Netflixable? “Bikram: Yogi, Guru Predator” reminds us of a sexual predator who escaped justice


It isn’t just the title that gives away the “reveal” in the documentary “Bikram: Yogi, Guru, Predator.” We don’t have to remember the news coverage of this “hot yoga” popularizer, the franchised kingpin of yoga in America who made a fortune by first convincing the “in the know” in Beverly Hills to stretch, bend and sweat their way to good health — starting in the 1970s.

We know his game from the Brahman BS that pours out of Bikram Choudhoury’s pie-hole. All these credulous TV profiles, decades of chat shows and the like, from “The Dinah Shore Show” and “Merv Griffin” in the ’70s and ’80s, to “60 Minutes” and assorted other puff-piece purveyors.

He “cured” (Richard Nixon) with yoga, and Nixon gave him a Green Card for his trouble.

He “taught” Elvis. He takes credit for everything within reach, credit he doesn’t deserve.

His followers show the slavish devotion of cultists. Accusations of rape and abuse won’t sway them.

His sexism is monstrous, out in the open, “p—y” bragging, raging at the very idea of being contradicted by a woman in videotaped court depositions.

And for years, high ranking people in the court system have avoided going after him, not wanting the hassle of fighting somebody with a lot of money, a lot of Bentleys, thousands of followers and an Indian passport, which he eventually used to flee the country and the justice of civil judgements against his profane, Speedo-wearing old man arse.

Eva Ora’s film doesn’t have to underline it, put members of the State Department under oath before the U.S. House of Representatives to make the parallels clear.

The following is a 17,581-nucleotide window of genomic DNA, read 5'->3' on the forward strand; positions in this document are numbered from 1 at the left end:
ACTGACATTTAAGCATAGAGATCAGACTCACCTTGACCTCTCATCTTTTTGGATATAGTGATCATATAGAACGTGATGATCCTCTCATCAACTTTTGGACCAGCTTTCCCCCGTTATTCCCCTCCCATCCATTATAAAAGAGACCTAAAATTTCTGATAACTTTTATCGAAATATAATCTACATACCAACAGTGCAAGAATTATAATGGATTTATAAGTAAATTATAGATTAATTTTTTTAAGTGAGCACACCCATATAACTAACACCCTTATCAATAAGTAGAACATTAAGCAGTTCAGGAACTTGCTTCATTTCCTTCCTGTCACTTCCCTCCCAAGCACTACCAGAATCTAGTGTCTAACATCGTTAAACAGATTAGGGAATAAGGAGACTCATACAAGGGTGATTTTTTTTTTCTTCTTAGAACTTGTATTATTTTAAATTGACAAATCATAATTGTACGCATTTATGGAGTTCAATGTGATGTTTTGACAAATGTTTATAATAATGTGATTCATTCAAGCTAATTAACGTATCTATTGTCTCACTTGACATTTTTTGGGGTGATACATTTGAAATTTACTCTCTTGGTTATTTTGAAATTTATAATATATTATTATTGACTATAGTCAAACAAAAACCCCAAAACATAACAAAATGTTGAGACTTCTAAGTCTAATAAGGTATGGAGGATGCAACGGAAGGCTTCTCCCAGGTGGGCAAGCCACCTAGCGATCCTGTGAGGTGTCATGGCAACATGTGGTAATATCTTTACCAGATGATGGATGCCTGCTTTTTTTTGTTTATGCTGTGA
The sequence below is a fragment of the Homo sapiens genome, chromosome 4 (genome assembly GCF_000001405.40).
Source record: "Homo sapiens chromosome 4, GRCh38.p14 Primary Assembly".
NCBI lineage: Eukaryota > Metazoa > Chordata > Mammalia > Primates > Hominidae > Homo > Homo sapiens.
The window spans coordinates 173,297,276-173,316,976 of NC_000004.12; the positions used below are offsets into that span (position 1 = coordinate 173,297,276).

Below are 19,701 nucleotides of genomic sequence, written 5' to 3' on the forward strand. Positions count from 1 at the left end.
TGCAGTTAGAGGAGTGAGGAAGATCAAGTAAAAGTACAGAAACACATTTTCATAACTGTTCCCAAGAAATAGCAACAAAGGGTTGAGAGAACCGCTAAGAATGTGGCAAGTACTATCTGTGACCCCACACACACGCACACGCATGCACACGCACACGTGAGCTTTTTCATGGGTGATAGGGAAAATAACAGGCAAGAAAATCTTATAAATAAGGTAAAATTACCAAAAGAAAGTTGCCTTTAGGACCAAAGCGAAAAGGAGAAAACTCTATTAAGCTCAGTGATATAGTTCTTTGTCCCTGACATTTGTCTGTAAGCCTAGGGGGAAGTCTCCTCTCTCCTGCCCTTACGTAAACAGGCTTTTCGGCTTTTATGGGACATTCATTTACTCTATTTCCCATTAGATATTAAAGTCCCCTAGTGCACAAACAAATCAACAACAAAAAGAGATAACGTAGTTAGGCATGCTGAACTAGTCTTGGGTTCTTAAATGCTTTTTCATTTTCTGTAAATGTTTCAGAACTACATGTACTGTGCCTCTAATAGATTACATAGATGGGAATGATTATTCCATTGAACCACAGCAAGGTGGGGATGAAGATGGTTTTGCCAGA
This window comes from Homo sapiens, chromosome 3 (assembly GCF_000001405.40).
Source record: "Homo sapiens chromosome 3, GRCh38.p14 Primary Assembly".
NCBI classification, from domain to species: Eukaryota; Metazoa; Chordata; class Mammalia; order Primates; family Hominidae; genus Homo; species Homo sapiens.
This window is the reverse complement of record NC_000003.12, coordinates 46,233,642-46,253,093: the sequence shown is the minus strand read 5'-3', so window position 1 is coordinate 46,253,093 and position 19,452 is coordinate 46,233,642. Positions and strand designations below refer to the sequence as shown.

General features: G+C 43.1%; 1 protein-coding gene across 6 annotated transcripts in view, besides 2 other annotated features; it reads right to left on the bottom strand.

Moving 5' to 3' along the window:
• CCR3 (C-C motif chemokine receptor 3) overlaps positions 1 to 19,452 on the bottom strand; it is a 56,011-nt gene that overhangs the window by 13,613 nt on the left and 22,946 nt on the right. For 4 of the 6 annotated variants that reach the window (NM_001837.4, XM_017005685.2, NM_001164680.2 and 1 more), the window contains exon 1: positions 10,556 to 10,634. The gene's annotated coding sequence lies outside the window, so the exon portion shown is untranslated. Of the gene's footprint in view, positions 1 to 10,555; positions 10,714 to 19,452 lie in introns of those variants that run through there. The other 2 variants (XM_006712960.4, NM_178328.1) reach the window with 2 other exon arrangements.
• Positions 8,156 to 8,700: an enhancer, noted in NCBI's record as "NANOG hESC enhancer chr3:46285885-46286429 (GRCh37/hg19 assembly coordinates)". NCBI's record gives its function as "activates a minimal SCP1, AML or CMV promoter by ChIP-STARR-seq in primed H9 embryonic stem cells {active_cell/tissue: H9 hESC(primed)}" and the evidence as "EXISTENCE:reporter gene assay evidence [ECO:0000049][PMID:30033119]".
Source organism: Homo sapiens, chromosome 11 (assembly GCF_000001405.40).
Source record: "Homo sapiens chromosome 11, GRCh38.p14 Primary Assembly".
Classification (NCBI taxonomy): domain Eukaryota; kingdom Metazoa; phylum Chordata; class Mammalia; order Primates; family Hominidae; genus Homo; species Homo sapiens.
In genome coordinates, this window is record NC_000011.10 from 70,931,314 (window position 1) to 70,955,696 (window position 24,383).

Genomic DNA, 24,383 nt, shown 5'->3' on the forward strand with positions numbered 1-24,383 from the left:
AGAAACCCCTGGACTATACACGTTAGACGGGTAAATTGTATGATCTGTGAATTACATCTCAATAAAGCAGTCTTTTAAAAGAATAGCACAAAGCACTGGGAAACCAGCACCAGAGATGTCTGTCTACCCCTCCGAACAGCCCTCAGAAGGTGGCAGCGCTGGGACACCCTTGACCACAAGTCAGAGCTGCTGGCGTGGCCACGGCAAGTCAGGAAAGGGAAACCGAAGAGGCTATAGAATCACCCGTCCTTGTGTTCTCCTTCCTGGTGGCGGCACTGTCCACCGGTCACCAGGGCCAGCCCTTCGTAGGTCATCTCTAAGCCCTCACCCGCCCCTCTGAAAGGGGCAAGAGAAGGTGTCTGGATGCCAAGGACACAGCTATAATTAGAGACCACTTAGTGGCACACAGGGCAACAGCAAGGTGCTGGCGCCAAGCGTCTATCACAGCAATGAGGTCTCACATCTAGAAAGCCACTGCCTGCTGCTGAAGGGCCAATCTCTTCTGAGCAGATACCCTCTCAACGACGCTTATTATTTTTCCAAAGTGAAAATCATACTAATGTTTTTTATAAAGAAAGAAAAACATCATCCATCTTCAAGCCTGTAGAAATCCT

“Dangerous clown” as one of those interviewed for her film describes him. You couldn’t make it any clearer if you took away the Indian passport and give him a gold plated toilet, instead.

We know this guy. Millions of Americans voted for him. And they didn’t even get flexible and fit in their bargain with a buffoon.


Ora’s cut-and-dried film uses those decades of gullible TV profiles (all journalists get taken now and again, TV ones most of all) to let Bikram tell his rags to riches story, spin his own creation myth.

And we watch him in action, decades of footage from his drill sergeant on a Speedo classes, where legions of devotees come to find fitness, good health and a guru — something/someone to believe in.

They get cursed, are deprived of food, sleep and bathroom breaks.

And with every fresh crop of “teacher school” recruits, those chosen as “talented” enough to fork over big bucks for a nine-week isolation course of intense training to be “certified” by Bikram, legions of nubile young women have been brought into his presence, encouraged and taught, and after hours, harassed, taken advantage of and even raped.

Even some of them, and many are profiled here, won’t write everything they’ve been through off to experience. He is someone who “based a lot of truth on a whole lot of lies.”

And as it was in the beginning, when only Hollywood’s hippest were tuned in to his classes, they’re slow to let go.

“You’ve never really done yoga until you’ve done a Bikram class!”

The court cases won’t change their minds, we fear. And like the other famous current example of the mercurial, dimwitted bullying, sexually abusive misogynist/narcissist, we know the True Believers’ epiphany won’t be something they welcome.


MPAA Rating: TV-MA

Cast:Bikram Choudhury, Larissa Anderson, Sarah Baughn,  Micki Jafa-Bodden

Credits: Directed by Eva Ora. A Netflix release.

Running time: 1:26

About Roger Moore

Movie Critic, formerly with McClatchy-Tribune News Service, Orlando Sentinel, published in Spin Magazine, The World and now published here, Orlando Magazine, Autoweek Magazine
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